Finding Balance

Hell, there’s even a story about Unga, a rare bonobo chimpanzee who lost her baby because of the stress. Throughout the musical, Come From Away never fails to honor the tragedy of September 11th. But balancing that with, let’s say, singing about having to kiss a freshly caught Cod on the lips for to be a real Newfoundlander, should be impossible. Yet, they make it work.

Twenty Years Later, They Still Celebrate How They Built a Community for Just One Week

Come From Away Musical, Broadway, September 11th, Apple TV+ (Image: Apple TV+)

The musical ends with several characters returning to Gander for the 10th anniversary, and it’s like they had returned just a week later. But this time, they didn’t have the fear and stress. We see how they’ve healed over time. However, the most endearing story is Nick and Diane, a British guy and a Texan woman. They met during the crisis, fell in love, and within a year, they married. He moved to Dallas to be with her, and they are still together 19 years later.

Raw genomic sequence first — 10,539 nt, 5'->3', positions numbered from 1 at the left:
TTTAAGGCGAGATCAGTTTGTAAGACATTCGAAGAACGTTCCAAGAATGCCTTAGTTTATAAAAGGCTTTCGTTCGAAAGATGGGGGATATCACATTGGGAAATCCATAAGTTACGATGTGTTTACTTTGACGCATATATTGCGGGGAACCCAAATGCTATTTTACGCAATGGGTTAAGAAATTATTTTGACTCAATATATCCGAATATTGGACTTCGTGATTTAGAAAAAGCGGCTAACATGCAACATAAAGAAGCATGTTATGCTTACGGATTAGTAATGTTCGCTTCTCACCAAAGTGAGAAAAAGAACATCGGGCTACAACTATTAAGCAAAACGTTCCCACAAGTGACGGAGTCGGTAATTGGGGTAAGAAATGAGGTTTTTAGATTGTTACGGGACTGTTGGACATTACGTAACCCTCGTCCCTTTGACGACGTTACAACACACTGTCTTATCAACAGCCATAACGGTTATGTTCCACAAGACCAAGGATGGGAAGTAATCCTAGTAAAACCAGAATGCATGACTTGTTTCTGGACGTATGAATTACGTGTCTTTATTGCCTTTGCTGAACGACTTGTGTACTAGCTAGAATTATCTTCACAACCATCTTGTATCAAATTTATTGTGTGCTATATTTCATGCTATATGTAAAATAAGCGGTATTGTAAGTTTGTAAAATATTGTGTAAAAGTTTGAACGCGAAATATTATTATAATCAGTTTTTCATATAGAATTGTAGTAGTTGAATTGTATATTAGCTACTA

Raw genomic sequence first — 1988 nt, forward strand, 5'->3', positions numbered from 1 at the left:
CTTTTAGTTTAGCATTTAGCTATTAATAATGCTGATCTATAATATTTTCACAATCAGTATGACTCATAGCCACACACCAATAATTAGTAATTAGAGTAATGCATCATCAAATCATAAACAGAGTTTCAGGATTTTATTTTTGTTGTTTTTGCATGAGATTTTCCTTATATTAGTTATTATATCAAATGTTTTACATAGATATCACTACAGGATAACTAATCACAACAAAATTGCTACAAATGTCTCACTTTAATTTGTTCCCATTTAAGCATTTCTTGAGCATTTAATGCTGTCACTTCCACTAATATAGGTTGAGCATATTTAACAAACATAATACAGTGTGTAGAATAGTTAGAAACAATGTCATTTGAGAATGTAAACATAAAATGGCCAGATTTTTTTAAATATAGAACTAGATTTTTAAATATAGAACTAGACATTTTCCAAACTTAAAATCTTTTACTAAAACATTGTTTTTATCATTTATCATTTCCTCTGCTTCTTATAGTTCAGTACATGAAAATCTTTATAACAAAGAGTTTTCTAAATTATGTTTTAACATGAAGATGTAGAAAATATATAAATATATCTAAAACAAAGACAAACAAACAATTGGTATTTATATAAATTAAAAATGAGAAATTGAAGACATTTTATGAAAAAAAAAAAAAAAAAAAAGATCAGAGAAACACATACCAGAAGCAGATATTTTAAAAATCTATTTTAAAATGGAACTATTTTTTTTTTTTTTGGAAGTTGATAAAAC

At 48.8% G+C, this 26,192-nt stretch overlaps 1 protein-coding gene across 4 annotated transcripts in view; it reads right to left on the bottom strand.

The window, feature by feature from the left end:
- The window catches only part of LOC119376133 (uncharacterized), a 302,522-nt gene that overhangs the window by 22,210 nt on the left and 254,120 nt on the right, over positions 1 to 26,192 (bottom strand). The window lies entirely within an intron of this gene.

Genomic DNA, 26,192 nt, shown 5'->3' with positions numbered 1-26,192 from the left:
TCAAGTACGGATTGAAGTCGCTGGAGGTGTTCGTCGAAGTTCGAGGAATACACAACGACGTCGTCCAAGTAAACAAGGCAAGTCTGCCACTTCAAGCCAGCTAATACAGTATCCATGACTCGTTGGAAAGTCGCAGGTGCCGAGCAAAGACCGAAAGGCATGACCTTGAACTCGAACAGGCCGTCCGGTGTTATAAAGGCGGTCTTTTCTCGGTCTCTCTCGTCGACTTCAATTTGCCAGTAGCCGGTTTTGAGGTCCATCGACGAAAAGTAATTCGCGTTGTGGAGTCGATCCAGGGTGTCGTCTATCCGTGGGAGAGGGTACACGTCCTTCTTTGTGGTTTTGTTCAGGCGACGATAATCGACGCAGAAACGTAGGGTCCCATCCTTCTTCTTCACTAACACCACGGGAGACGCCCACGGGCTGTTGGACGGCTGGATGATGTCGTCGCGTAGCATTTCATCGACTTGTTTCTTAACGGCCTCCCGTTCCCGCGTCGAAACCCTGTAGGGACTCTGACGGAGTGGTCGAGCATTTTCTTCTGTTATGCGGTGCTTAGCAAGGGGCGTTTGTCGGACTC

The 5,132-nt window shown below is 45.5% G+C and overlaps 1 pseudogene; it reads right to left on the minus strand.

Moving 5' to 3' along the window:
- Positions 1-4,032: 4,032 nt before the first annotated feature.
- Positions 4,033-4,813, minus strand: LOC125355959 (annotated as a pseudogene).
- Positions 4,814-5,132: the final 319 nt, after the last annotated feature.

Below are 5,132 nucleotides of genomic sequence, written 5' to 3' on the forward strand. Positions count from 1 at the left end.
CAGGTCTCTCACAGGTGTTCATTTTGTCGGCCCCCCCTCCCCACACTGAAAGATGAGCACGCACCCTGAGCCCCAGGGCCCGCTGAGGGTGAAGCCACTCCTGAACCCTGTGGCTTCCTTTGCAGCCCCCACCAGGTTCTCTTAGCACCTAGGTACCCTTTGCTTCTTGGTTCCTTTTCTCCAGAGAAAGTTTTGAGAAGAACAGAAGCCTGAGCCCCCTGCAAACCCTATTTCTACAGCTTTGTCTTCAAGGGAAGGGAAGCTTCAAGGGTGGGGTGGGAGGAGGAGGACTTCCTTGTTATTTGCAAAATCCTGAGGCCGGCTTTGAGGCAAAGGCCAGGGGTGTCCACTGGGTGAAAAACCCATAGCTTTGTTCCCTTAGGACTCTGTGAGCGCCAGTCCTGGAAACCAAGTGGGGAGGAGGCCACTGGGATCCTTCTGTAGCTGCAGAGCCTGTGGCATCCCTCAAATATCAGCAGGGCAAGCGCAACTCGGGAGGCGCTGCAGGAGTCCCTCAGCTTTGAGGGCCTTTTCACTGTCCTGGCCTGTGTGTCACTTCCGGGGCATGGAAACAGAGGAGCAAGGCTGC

Oh, and Unga later had a healthy bonobo baby chimp (one of the most adorable word combinations ever). Come From Away doesn’t shy away from the darkness that sets the stage (excuse the pun) for the musical, but it also continually reminds us that there is hope, even in the darkest moments. Kind of like one of our best movies of 2001.

Whether you need a good cry or good fun, Come From Away is one of the few musicals that can do both, even if it shouldn’t be possible.

What did you think of the musical?

(Featured Image: Apple TV+)

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Roman Colombo finished his MFA in 2010 and now teaches writing and graphic novel literature at various Philadelphia colleges. His first novel, Trading Saints for Sinners, was published in 2014. He's currently working on his next novel and hoping to find an agent soon.